Annagh East / An tEanach Thoir
Compiled by Robert Mulryan
Irish name: An tEanach Thoir
English name: Annagh East
Meaning: The east marsh
Area: 619 acres, 0 roods and 2 perches
Field Names: the Cruchains (a field with little hills near a bog), Gallyhatty, An Gort Ard (The high field), Inis (Island), An Triantán (The triangle)
Other names: Eánach a marsh, Annagh, Annagh East, Annagh (Barony Map), Annagh (County Book), Anna (County Map), Annaugh (High Constable 1838), Annagho – Annagh (Local), Annaghs (Rector of Annaghdown).
Description: Proprietor French Esq. All under tillage [Unable to read.] Portion N. and South [Unable to read.] [Unable to read.] and subject to Winter floods.
Situation: It is situated 1 2/4 miles W. N.W. of Corrandulla Chapel. Bounded North by Lough Corrib. South Thonamace. East by Shanbally and West by Annagh [Unable to read.] and Lough Corrib.
National Inventory of Architectural Heritage
Two thatched houses in Annagh East appear on the National Inventory of Architectural Heritage. They are a survival of the vernacular building tradition in Ireland, and although once common within the rural landscape, they are a phenomenon that is becoming increasingly rare.
- Thatched House. “Detached four-bay single-storey vernacular house, built c.1800, with dormer attic and having late twentieth-century single-storey extension to rear. Pitched thatched roof with decorative knotting to raised ridge, and rendered chimneystack, stone copings and cement work to eaves. Pebbledashed walls to front with rendered plinth to sill level, and rendered and painted elsewhere. Square-headed openings with raised render reveals and painted stone sills. Replacement uPVC windows and doors throughout. Set at end of avenue with single-storey random rubble stone outbuildings to rear and rendered boundary wall to front. Outbuilding attached to north end having pitched corrugated-iron roof.”
- Thatched House. “Detached four-bay single-storey vernacular house, built c.1800, with dormer attic and having twentieth-century porch addition to front and gabled extension to rear. Pitched thatched roof with flush ridge, rendered chimneystack with lead apron, recent eyebrow dormers to front and rear slopes, and cement rendered copings to gables. Thatched hipped roof to porch and thatched pitched roof to extension. Random rubble limestone walls, render removed. Square-headed window openings with replacement timber windows, having render surrounds to front elevation, and stone sills. Square-headed glazed timber sheeted entrance door. Set parallel to road with gardens to front and rear, former having random rubble stone boundary wall with bow-topped piers having wrought-iron garden gate, and latter having remains of single-storey outbuilding.”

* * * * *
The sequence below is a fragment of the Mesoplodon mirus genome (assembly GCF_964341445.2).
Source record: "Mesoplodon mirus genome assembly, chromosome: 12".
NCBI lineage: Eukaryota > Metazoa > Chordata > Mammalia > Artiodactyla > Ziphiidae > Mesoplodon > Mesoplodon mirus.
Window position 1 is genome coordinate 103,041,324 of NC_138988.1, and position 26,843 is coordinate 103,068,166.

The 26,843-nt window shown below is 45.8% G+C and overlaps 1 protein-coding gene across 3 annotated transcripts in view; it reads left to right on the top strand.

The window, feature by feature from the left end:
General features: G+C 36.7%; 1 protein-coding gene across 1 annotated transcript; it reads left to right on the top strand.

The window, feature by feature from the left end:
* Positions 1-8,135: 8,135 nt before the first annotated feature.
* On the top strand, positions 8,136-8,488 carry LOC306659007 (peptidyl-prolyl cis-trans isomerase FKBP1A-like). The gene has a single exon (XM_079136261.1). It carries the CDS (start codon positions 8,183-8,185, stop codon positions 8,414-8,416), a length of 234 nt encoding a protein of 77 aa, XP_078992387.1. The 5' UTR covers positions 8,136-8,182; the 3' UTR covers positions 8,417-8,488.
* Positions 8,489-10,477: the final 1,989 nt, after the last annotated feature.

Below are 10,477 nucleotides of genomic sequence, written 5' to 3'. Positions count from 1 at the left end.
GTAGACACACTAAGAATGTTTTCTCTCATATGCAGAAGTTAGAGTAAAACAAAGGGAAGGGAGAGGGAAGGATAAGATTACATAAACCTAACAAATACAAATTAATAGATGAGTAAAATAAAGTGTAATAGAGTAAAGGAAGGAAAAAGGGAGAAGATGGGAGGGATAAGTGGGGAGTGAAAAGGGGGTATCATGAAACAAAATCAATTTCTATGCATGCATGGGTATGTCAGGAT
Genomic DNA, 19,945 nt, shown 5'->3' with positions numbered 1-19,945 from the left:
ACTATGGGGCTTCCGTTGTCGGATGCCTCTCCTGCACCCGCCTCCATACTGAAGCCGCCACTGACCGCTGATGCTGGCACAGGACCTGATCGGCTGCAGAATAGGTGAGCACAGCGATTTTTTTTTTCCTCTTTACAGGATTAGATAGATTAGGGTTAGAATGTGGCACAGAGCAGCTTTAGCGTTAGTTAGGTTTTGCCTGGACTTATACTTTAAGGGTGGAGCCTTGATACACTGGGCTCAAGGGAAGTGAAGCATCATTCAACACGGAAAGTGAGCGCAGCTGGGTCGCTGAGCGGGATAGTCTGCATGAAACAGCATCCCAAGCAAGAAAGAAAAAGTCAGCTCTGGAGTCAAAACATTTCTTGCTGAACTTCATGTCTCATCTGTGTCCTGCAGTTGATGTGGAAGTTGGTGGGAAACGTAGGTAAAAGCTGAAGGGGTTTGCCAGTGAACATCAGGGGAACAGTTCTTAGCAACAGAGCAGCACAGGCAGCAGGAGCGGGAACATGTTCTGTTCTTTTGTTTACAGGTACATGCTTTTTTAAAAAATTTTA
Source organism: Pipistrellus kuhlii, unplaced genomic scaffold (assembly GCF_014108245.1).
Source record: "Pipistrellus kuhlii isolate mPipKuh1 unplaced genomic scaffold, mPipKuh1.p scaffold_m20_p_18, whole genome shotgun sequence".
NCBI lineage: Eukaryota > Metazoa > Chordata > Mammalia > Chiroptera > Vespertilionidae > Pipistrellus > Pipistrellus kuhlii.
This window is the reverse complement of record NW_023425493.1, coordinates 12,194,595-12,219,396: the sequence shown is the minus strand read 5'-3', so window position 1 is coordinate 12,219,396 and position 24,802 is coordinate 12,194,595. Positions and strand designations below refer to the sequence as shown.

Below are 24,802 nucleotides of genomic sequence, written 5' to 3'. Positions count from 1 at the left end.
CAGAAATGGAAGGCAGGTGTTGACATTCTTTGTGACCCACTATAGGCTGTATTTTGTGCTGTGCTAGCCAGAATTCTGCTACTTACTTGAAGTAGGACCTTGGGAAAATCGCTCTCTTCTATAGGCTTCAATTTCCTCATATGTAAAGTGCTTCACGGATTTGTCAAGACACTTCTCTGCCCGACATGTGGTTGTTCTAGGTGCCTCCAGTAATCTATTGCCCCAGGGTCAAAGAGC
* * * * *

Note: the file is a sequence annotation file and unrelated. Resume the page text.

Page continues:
The impact of the Great Famine on the village is clear to see between the censuses of 1841 & 1851.
1841: 27 houses, 156 people (81 male, 75 female)
1851: 11 houses (incl. 2 uninhabited), 44 people (20 male, 24 female)
1861: 10 houses, 51 people (22 male, 29 female)
1871: 10 houses, 52 people (22 male, 30 female)
1881: 9 houses, 53 people (23 male, 30 female)
1891: 10 houses, 43 people (18 male, 25 female)
1901: 8 houses (incl. 1 uninhabited), 36 people (15 male, 21 female)
1911: 8 houses, 37 people (19 male, 18 female)
2011: 23 houses (incl. 1 uninhabited), 70 people (41 male, 29 female)